In this well-researched book, the author explores colonialism, human rights and a courageous investigation.
REVIEWED BY CHRISTINE THOMAS
The more things change, the more they stay the same. A few decades under your belt and regular glances at news headlines reveal that truth. Even brief immersion in Jordan Goodman’s new book proves it as well; he has written an utterly thorough resurrection of turn-of-the-century Peruvian rubber-trade atrocities.
Goodman’s engrossing narrative breathes life into meticulous research on circumstances surrounding the reluctant, Irish-born British consul Roger Casement’s 1912 report on the treatment of Indians and Barbadian citizens in the Putumayo River region of the then-Peruvian Amazon (now part of Colombia). He transports us to the Andes, when two American adventurers cross into Amazonia and then are crossed by the rich, crafty merchant Jose César Arana, president of the Peruvian Amazon Co. They soon learn Arana controls the Putumayo and virtually the country, deriving wealth and connections from systematic enslavement of native Indians forced to harvest wild rubber for export.
Goodman encapsulates the issue well: “The problem in the Putumayo, as in the Congo, was quite simply forced labor.” Even though the world had recently confronted King Leopold’s terror there, before the first mention of Arana’s transgressions, we remained blind to the worse “crimes against humanity” (Casement’s term) playing out in Peru. But once Arana’s company went public in Britain, and officials learned that indentured laborers from the British colony of Barbados were involved, Britain launched an official investigation headed up by Casement.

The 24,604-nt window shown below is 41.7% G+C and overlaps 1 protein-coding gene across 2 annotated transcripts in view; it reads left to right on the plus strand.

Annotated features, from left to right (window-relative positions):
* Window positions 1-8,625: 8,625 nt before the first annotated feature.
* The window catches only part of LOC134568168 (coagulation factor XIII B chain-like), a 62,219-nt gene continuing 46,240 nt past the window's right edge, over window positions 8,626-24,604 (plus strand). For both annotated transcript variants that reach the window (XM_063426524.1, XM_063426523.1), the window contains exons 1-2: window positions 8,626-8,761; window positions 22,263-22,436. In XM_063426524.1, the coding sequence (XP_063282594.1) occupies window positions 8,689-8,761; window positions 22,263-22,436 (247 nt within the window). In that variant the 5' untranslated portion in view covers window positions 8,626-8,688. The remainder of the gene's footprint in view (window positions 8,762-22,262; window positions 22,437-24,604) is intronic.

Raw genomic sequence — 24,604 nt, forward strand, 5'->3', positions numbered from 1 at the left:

The book carefully tracks that process, while Goodman motors the pace and stokes suspense with cliffhanger chapter endings and a dramatic courtroom trial. Precise, contextual description enlivens historical record, such as the particulars of a meeting place: “[A] roomy, Gothic-looking room, with two full-length windows overlooking the Thames on one side and an enormous fireplace on the other.”
Like Casement, Goodman at times “let the men tell their own stories, sometimes he presented their stories in the form of narratives.” But whereas Casement mixed narrative and “near-verbatim conversations,” Goodman combines his conjuring of place and time, peppered with impressive quotes of voices recorded in primary sources.
The highlight of the book is definitely Casement’s report and protracted fight for Indian human rights, but The Devil and Mr. Casement is delicately presented less as a tale of atrocities than as one of all-too-familiar corporate greed, diplomatic red tape, conflicting politics and the shifting influence of the West in South America. The resurrection of Casement’s story subtly but powerfully reminds us that we don’t always learn quickly enough from mistakes. All we can do, Goodman seems to hint, is continue to tell such stories so that they remain, like this one, as real today as they were more than a century ago.
Published 3/28/10 in the Miami Herald